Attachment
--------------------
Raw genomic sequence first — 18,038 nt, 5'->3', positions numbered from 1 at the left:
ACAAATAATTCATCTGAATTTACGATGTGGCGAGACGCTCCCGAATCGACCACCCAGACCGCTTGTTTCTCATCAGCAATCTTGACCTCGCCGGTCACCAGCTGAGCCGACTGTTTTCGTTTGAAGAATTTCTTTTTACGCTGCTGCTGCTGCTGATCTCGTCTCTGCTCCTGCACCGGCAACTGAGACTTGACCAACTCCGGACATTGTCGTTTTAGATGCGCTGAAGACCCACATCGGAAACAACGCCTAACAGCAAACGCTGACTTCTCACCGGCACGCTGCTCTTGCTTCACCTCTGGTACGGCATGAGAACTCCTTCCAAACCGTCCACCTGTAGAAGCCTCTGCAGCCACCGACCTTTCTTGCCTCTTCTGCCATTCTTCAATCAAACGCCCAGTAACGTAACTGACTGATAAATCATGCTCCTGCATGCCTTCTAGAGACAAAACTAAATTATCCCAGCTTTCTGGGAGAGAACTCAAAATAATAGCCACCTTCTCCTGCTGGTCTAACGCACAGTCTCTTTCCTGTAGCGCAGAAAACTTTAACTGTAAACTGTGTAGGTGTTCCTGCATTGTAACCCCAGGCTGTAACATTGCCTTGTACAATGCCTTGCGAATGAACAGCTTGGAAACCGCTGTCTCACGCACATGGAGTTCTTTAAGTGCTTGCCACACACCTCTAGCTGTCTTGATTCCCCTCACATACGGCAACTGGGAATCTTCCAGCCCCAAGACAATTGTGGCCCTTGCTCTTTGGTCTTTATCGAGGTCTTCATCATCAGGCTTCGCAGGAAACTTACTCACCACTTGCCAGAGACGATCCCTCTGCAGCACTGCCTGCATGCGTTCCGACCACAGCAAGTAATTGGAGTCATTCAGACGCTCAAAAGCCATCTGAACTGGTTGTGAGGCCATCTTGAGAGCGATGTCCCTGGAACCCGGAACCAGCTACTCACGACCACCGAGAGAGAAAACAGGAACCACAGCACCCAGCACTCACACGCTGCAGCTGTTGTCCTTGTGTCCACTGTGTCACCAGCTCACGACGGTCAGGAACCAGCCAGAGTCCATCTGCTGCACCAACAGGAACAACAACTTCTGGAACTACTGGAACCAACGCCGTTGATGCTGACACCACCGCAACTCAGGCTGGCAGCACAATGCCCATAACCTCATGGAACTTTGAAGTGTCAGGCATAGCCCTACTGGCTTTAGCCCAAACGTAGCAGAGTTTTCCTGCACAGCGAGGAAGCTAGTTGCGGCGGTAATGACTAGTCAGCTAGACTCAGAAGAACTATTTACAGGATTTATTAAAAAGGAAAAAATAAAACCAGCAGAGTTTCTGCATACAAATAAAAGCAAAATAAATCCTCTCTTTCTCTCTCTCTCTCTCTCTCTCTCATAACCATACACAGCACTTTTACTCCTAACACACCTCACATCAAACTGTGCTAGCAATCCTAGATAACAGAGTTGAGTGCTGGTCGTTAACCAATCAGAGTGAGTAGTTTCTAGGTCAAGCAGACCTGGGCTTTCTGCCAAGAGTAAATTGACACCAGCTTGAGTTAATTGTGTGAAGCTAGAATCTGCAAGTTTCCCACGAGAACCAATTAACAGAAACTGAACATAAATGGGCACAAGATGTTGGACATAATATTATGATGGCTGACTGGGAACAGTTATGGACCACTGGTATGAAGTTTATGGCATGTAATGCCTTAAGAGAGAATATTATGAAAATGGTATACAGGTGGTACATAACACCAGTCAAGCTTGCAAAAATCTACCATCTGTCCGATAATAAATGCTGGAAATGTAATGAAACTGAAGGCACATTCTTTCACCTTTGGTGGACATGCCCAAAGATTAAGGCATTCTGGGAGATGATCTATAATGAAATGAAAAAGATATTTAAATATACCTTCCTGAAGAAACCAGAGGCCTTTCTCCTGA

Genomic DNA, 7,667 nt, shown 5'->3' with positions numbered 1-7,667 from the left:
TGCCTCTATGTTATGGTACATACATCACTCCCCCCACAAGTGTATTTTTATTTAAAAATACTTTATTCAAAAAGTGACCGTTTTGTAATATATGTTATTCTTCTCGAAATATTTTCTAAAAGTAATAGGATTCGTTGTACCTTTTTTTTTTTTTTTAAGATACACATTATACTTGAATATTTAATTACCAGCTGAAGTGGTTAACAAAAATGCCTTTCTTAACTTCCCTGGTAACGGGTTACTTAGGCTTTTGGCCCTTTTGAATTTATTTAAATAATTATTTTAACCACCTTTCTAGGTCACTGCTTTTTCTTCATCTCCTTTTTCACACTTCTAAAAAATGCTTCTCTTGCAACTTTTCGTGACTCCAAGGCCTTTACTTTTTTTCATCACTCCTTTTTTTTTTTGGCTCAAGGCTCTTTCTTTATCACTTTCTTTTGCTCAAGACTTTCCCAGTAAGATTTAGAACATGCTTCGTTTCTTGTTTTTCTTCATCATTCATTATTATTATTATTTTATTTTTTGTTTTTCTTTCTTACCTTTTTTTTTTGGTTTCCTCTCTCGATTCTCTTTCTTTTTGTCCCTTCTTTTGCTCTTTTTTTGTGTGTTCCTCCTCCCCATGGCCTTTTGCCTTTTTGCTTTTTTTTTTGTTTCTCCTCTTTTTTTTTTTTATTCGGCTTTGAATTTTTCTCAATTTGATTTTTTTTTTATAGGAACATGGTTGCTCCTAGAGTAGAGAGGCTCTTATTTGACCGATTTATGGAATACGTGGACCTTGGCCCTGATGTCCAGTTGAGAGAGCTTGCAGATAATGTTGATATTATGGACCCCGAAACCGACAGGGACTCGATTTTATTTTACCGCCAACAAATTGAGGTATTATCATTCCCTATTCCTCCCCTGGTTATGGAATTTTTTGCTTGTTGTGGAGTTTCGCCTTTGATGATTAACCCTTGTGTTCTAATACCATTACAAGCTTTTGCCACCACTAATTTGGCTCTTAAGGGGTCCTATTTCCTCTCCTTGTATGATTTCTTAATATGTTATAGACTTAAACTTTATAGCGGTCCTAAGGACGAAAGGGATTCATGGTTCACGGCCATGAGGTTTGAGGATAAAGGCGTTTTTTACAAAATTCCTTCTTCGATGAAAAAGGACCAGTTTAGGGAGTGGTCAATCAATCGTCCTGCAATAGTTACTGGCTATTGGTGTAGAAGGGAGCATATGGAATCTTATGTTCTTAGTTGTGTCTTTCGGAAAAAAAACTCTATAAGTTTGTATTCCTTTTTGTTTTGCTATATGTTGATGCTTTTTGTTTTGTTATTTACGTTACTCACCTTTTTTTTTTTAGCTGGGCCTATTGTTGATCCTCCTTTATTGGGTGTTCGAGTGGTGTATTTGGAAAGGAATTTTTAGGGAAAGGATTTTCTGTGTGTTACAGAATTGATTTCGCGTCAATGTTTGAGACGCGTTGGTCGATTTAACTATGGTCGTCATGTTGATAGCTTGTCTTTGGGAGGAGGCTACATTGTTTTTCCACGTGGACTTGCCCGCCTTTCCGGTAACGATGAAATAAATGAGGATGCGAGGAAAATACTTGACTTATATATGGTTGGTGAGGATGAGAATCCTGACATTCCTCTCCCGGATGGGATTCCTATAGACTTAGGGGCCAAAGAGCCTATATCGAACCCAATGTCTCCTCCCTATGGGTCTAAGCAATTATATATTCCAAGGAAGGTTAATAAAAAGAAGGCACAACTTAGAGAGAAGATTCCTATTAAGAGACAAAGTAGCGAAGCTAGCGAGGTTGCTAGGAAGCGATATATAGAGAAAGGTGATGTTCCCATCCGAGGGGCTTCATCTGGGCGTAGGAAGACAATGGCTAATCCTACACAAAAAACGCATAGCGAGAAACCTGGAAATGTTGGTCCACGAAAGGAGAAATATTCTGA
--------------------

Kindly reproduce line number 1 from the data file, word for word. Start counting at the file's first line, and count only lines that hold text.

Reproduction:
Raw genomic sequence first — 18,038 nt, 5'->3', positions numbered from 1 at the left: